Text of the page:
Some people will tell you that you should allocate twice as much swap space as you have physical memory, but this is a bogus rule. Here's how to do it properly:
Estimate your total memory needs. This is the largest amount of memory you'll probably need at a time, that is the sum of the memory requirements of all the programs you want to run at the same time. This can be done by running at the same time all the programs you are likely to ever be running at the same time.
For instance, if you want to run X, you should allocate about 8 MB for it, gcc wants several megabytes (some files need an unusually large amount, up to tens of megabytes, but usually about four should do), and so on. The kernel will use about a megabyte by itself, and the usual shells and other small utilities perhaps a few hundred kilobytes (say a megabyte together). There is no need to try to be exact, rough estimates are fine, but you might want to be on the pessimistic side.
Remember that if there are going to be several people using the system at the same time, they are all going to consume memory. However, if two people run the same program at the same time, the total memory consumption is usually not double, since code pages and shared libraries exist only once.
The free and ps commands are useful for estimating the memory needs.
Add some security to the estimate in step 1. This is because estimates of program sizes will probably be wrong, because you'll probably forget some programs you want to run, and to make certain that you have some extra space just in case. A couple of megabytes should be fine. (It is better to allocate too much than too little swap space, but there's no need to over-do it and allocate the whole disk, since unused swap space is wasted space; see later about adding more swap.) Also, since it is nicer to deal with even numbers, you can round the value up to the next full megabyte.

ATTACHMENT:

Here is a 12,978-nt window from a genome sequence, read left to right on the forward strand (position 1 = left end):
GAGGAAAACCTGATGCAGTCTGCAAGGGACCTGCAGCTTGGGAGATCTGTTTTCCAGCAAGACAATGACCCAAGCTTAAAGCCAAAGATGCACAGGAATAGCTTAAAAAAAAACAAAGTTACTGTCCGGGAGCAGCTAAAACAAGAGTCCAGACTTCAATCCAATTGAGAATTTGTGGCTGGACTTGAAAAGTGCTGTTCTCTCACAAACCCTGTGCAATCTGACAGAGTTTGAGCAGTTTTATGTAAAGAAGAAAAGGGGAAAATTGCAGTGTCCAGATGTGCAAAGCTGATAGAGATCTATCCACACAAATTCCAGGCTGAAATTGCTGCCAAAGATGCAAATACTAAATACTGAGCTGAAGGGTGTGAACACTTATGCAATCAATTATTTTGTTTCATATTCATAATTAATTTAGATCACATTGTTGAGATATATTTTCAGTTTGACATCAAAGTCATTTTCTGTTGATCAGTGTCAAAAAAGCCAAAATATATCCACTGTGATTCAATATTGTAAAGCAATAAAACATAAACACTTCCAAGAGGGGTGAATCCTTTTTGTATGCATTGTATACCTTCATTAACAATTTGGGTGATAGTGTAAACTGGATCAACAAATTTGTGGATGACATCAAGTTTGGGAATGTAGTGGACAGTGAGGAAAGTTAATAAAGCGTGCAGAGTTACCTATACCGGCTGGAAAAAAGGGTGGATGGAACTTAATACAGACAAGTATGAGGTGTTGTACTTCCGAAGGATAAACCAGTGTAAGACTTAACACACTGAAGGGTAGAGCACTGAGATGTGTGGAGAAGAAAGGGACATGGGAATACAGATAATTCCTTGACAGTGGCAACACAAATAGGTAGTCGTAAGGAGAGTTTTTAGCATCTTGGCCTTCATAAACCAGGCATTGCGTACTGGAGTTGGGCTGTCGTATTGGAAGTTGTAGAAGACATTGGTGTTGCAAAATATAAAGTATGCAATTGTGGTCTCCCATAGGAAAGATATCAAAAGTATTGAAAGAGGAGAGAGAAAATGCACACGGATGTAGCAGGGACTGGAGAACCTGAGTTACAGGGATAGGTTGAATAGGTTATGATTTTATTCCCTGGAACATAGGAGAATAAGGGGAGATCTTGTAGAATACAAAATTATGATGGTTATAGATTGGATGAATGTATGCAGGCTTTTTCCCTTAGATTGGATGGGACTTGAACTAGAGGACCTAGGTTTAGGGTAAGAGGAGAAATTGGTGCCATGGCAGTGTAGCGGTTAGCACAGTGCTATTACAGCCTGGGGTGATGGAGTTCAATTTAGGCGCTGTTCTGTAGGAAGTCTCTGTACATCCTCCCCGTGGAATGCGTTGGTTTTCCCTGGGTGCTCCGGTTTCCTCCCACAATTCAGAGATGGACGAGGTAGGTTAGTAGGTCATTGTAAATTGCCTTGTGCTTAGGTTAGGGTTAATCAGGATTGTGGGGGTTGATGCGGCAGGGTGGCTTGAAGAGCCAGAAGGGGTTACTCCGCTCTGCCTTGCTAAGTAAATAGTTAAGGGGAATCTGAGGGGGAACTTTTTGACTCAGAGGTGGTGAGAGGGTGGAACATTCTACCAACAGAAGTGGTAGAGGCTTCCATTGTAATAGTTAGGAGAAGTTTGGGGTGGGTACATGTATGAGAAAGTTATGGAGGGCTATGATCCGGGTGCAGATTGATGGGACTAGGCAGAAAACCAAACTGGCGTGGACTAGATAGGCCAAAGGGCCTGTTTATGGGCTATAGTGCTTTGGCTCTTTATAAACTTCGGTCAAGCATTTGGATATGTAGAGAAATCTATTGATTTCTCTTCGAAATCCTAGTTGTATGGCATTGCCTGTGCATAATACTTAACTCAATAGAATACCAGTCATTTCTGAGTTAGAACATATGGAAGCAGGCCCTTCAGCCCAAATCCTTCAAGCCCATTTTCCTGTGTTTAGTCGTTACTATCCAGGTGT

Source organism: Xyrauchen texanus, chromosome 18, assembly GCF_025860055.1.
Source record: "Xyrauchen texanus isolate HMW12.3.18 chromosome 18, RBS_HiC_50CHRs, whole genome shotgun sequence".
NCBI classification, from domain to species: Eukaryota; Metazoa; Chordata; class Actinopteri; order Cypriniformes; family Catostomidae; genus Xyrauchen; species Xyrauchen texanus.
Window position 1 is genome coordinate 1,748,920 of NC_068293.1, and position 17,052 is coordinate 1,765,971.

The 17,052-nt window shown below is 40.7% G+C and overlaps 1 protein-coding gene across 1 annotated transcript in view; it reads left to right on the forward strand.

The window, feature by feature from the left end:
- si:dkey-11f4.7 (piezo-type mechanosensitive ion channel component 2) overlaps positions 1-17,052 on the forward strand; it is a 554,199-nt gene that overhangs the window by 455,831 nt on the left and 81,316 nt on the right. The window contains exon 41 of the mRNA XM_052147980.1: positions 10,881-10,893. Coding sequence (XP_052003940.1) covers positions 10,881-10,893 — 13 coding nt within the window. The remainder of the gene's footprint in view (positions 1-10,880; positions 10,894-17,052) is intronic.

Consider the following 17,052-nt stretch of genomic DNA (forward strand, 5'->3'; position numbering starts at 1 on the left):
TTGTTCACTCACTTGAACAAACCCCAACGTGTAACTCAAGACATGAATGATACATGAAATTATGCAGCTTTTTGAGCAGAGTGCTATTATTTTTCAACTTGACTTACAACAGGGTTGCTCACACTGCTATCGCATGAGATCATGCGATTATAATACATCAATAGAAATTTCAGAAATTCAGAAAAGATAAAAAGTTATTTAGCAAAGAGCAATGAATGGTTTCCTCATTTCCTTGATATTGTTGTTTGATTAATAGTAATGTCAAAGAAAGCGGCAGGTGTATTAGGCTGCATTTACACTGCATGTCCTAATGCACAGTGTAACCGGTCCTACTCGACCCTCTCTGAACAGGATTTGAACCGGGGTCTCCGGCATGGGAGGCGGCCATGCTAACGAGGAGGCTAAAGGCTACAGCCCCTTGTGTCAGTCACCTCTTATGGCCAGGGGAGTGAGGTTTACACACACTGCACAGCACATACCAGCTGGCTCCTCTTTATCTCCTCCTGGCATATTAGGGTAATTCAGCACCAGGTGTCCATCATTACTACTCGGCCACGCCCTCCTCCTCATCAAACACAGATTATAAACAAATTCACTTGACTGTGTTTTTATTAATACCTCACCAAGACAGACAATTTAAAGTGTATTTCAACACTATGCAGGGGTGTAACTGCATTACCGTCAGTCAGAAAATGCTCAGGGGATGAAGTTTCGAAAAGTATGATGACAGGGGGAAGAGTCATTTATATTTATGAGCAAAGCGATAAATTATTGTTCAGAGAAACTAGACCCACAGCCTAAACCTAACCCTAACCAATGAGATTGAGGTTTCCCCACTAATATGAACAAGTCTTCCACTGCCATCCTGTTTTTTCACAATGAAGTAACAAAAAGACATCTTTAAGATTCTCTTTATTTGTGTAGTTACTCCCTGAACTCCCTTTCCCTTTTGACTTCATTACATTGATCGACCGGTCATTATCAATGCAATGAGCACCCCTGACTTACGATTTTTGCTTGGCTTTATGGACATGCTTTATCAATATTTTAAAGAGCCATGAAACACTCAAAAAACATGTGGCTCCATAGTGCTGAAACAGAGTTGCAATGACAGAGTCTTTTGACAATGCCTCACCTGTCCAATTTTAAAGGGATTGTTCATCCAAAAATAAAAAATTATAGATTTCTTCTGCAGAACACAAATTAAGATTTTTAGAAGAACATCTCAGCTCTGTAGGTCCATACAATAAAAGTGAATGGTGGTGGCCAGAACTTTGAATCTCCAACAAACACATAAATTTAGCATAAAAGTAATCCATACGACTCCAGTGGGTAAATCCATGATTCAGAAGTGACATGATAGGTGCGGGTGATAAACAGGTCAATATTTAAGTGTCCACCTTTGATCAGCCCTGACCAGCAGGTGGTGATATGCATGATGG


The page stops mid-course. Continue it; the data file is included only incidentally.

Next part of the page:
Based on the computations above, you know how much memory you'll be needing in total. So, in order to allocate swap space, you just need to subtract the size of your physical memory from the total memory needed, and you know how much swap space you need. (On some versions of UNIX, you need to allocate space for an image of the physical memory as well, so the amount computed in step 2 is what you need and you shouldn't do the subtraction.)
If your calculated swap space is very much larger than your physical memory (more than a couple times larger), you should probably invest in more physical memory, otherwise performance will be too low.
It's a good idea to have at least some swap space, even if your calculations indicate that you need none. Linux uses swap space somewhat aggressively, so that as much physical memory as possible can be kept free. Linux will swap out memory pages that have not been used, even if the memory is not yet needed for anything. This avoids waiting for swapping when it is needed: the swapping can be done earlier, when the disk is otherwise idle.
Swap space can be divided among several disks. This can sometimes improve performance, depending on the relative speeds of the disks and the access patterns of the disks. You might want to experiment with a few schemes, but be aware that doing the experiments properly is quite difficult. You should not believe claims that any one scheme is superior to any other, since it won't always be true.